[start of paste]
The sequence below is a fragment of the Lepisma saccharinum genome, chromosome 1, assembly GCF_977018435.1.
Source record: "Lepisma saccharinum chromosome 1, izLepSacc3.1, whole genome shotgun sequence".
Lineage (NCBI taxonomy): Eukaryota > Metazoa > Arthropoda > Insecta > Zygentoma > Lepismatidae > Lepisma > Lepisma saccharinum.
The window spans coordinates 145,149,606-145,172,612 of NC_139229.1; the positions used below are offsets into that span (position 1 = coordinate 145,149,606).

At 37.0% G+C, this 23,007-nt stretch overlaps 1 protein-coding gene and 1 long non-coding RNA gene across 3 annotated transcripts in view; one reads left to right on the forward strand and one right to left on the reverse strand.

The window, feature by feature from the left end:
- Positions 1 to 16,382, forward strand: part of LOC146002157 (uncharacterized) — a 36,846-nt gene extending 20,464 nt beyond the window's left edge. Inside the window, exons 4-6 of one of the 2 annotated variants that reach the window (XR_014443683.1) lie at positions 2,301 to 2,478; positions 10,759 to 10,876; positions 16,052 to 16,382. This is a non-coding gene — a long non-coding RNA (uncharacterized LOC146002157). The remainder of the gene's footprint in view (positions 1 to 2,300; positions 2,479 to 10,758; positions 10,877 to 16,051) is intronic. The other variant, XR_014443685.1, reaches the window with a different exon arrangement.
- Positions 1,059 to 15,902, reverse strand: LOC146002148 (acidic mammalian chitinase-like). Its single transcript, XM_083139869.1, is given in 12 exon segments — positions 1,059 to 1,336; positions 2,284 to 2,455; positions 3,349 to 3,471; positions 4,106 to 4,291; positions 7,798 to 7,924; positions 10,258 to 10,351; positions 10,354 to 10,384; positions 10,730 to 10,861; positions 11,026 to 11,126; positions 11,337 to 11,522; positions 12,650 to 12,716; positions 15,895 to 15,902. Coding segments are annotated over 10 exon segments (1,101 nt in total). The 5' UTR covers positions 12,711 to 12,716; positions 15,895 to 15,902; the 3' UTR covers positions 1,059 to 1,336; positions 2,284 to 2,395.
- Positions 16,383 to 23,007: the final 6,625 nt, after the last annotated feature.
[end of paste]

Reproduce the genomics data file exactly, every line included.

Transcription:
The sequence below is a fragment of the Lepisma saccharinum genome, chromosome 1, assembly GCF_977018435.1.
Source record: "Lepisma saccharinum chromosome 1, izLepSacc3.1, whole genome shotgun sequence".
Lineage (NCBI taxonomy): Eukaryota > Metazoa > Arthropoda > Insecta > Zygentoma > Lepismatidae > Lepisma > Lepisma saccharinum.
The window spans coordinates 145,149,606-145,172,612 of NC_139229.1; the positions used below are offsets into that span (position 1 = coordinate 145,149,606).

At 37.0% G+C, this 23,007-nt stretch overlaps 1 protein-coding gene and 1 long non-coding RNA gene across 3 annotated transcripts in view; one reads left to right on the forward strand and one right to left on the reverse strand.

The window, feature by feature from the left end:
- Positions 1 to 16,382, forward strand: part of LOC146002157 (uncharacterized) — a 36,846-nt gene extending 20,464 nt beyond the window's left edge. Inside the window, exons 4-6 of one of the 2 annotated variants that reach the window (XR_014443683.1) lie at positions 2,301 to 2,478; positions 10,759 to 10,876; positions 16,052 to 16,382. This is a non-coding gene — a long non-coding RNA (uncharacterized LOC146002157). The remainder of the gene's footprint in view (positions 1 to 2,300; positions 2,479 to 10,758; positions 10,877 to 16,051) is intronic. The other variant, XR_014443685.1, reaches the window with a different exon arrangement.
- Positions 1,059 to 15,902, reverse strand: LOC146002148 (acidic mammalian chitinase-like). Its single transcript, XM_083139869.1, is given in 12 exon segments — positions 1,059 to 1,336; positions 2,284 to 2,455; positions 3,349 to 3,471; positions 4,106 to 4,291; positions 7,798 to 7,924; positions 10,258 to 10,351; positions 10,354 to 10,384; positions 10,730 to 10,861; positions 11,026 to 11,126; positions 11,337 to 11,522; positions 12,650 to 12,716; positions 15,895 to 15,902. Coding segments are annotated over 10 exon segments (1,101 nt in total). The 5' UTR covers positions 12,711 to 12,716; positions 15,895 to 15,902; the 3' UTR covers positions 1,059 to 1,336; positions 2,284 to 2,395.
- Positions 16,383 to 23,007: the final 6,625 nt, after the last annotated feature.